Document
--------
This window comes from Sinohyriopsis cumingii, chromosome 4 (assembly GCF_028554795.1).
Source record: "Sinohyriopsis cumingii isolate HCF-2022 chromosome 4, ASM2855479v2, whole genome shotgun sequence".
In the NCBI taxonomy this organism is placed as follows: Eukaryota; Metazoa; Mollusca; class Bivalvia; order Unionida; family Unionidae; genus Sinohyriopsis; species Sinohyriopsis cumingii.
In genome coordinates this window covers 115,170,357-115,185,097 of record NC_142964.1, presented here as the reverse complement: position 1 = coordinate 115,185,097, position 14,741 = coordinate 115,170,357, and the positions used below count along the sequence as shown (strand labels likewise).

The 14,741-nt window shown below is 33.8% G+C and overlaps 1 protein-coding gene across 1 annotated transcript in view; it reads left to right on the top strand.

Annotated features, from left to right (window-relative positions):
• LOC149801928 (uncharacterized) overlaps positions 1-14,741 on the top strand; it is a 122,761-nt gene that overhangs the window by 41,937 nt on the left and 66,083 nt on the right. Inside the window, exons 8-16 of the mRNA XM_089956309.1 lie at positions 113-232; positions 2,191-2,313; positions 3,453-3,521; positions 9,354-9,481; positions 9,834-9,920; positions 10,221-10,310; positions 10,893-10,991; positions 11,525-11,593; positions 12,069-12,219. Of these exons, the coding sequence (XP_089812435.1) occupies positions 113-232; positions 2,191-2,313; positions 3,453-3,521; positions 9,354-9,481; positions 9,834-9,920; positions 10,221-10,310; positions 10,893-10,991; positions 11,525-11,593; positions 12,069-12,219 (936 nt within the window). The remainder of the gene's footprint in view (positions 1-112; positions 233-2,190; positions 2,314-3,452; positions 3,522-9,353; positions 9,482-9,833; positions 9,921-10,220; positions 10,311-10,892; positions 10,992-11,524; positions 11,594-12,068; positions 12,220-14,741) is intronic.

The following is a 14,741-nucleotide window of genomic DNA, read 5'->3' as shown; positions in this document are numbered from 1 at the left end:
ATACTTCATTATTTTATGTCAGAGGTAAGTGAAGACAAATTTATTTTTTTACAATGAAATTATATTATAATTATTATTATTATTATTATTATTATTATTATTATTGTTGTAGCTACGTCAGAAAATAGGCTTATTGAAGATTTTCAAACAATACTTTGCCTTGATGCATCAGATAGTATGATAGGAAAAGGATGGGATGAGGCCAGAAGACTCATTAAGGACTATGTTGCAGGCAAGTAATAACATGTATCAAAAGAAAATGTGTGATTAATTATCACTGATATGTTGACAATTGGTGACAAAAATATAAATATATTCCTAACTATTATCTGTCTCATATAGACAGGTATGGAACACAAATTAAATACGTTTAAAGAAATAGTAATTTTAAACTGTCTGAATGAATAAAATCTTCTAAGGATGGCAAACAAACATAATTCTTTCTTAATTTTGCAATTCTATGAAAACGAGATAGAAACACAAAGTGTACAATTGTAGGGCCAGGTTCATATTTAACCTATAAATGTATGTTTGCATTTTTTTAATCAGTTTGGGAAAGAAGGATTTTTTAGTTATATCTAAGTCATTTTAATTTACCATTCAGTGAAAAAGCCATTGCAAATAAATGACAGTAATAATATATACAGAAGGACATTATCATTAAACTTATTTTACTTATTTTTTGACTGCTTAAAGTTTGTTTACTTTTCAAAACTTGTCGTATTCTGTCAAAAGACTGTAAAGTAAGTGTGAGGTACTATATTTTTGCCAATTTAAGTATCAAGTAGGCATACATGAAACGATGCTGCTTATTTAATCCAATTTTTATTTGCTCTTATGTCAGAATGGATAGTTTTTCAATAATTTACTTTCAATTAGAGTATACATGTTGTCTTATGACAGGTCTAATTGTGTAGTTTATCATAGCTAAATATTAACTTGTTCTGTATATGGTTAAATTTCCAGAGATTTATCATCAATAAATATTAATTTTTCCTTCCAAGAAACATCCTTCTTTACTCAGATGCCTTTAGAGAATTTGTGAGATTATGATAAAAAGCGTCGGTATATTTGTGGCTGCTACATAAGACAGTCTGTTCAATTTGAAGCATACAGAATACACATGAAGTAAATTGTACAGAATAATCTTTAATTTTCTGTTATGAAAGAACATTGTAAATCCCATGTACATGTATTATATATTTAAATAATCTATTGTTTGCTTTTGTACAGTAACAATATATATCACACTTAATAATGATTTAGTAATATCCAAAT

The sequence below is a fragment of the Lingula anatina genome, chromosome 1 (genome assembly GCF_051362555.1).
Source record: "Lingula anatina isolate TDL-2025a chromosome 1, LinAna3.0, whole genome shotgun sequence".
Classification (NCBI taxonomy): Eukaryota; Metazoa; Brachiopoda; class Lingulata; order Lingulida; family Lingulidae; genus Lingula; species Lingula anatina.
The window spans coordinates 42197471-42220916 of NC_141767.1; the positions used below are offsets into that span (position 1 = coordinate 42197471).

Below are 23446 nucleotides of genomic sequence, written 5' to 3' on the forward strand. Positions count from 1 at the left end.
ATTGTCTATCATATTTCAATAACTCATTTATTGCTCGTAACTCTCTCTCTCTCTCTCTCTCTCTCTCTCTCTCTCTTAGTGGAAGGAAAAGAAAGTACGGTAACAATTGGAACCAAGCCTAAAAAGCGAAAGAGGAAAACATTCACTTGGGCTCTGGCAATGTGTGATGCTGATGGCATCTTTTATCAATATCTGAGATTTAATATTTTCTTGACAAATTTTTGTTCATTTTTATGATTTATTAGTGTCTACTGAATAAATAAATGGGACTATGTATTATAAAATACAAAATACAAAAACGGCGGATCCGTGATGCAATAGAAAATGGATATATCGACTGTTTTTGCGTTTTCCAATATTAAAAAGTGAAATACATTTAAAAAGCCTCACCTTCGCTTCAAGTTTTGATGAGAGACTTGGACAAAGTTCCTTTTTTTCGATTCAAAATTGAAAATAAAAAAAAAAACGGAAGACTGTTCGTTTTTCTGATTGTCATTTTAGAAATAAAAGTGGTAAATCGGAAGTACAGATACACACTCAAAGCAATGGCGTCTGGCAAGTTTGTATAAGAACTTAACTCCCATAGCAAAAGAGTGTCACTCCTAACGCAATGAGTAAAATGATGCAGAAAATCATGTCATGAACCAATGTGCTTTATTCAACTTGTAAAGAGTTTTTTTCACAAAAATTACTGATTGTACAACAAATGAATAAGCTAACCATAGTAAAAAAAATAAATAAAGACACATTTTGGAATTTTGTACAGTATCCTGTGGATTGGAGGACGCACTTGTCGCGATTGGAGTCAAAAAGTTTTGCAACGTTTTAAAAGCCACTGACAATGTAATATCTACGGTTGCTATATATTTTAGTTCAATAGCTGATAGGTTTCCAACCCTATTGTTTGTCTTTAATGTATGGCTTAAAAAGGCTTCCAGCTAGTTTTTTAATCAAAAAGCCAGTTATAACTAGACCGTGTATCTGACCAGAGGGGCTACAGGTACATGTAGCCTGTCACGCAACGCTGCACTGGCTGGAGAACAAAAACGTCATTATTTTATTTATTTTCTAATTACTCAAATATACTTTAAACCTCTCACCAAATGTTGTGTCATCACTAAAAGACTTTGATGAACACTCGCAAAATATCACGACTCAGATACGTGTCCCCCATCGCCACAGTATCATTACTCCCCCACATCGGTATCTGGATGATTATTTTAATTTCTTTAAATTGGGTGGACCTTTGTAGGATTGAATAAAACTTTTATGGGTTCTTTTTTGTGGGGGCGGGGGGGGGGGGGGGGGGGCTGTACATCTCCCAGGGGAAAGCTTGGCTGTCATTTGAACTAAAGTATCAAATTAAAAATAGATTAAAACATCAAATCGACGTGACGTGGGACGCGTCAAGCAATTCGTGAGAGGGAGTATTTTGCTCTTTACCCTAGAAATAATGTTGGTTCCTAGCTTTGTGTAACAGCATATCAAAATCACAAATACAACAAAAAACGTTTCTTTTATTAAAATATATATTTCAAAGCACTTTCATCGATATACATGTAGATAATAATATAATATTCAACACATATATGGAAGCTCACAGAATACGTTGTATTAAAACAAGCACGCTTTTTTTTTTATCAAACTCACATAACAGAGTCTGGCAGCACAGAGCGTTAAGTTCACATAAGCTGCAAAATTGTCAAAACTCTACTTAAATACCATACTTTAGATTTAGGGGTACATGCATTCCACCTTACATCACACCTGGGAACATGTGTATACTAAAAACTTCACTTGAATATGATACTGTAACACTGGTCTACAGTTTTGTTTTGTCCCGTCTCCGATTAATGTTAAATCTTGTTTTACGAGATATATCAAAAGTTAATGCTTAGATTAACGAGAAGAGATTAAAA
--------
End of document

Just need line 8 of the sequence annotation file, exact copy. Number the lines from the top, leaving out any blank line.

The following is a 14,741-nucleotide window of genomic DNA, read 5'->3' as shown; positions in this document are numbered from 1 at the left end: